The above passage, written in a combination of letters and numbers, has been circulating social media for years and purports that only certain 'strong minds' can read it. That's not exactly true - just about everybody can read the message with ease. But according to one scientist, our ability to read such messages reveals something pretty incredible about the brain.

Interpreting passages like this hardly activates the section of the brain associated with numbers, Jon Andoni Duñabeitia, part of a team of Spanish cognitive scientists who wrote five papers on the subject, told Business Insider. Instead, our brain knows to treat them like letters based on their similar appearance.

"While reading, you dont pay attention to the difference between a number and a letter because you only expect letters," Duñabeitia said.

As people read the message, they're able to decode the oddly shaped "letters" in a matter of milliseconds because the human brain essentially treats the digits like letters written by someone with bad handwriting or in an unusual typeface, Duñabeitia said.

"For your brain, it's not a number in a word, it's a wrongly written or strangely written letter," Duñabeitia said. "You are in this mode of tolerance that allows for small distortions in the identity of the letters."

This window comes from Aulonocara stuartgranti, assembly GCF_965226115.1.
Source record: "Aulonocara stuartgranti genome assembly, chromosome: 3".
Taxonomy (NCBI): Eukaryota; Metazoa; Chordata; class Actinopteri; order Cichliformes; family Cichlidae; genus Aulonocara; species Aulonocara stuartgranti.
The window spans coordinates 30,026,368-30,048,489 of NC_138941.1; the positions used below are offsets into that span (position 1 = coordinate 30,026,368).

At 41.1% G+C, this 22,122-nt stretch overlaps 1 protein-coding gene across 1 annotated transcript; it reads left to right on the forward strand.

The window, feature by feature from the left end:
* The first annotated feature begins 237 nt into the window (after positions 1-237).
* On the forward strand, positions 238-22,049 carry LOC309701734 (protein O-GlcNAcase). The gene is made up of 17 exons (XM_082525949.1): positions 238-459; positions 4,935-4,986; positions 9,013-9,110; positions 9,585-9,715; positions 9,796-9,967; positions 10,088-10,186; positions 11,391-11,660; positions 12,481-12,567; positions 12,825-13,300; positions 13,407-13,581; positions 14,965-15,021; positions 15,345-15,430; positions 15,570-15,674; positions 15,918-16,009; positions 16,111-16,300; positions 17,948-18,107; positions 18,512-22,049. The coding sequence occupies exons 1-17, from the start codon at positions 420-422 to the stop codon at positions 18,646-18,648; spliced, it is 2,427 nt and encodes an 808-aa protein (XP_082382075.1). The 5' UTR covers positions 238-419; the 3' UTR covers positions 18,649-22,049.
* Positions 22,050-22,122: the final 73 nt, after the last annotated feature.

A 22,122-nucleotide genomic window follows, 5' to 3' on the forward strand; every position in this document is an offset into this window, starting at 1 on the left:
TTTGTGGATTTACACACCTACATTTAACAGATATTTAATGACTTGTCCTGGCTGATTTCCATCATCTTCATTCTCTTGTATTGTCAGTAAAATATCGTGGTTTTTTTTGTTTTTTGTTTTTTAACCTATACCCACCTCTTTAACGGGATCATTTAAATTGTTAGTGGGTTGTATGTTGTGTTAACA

The phenomenon is nothing new. Netizens from the early days of the Internet are well familiar with '1337' or 'leet speak', an alternative alphabet used by online communities to evade detection by search engines. Duñabeitia also cited promotional emails that would advertise products like 'v1agra' to get around spam filters.

Although, there may be some truth to the idea that some people are more adept at reading leet speak than others, he said.

Young people, who have grown up using computers with endless typographical choices, may find it second nature. On the other hand, an older person, likely raised using standardised cursive, could find deciphering these messages a little tougher.

"But as long as we are proficient readers, we won't have a problem," he said.

This article was originally published by Business Insider.

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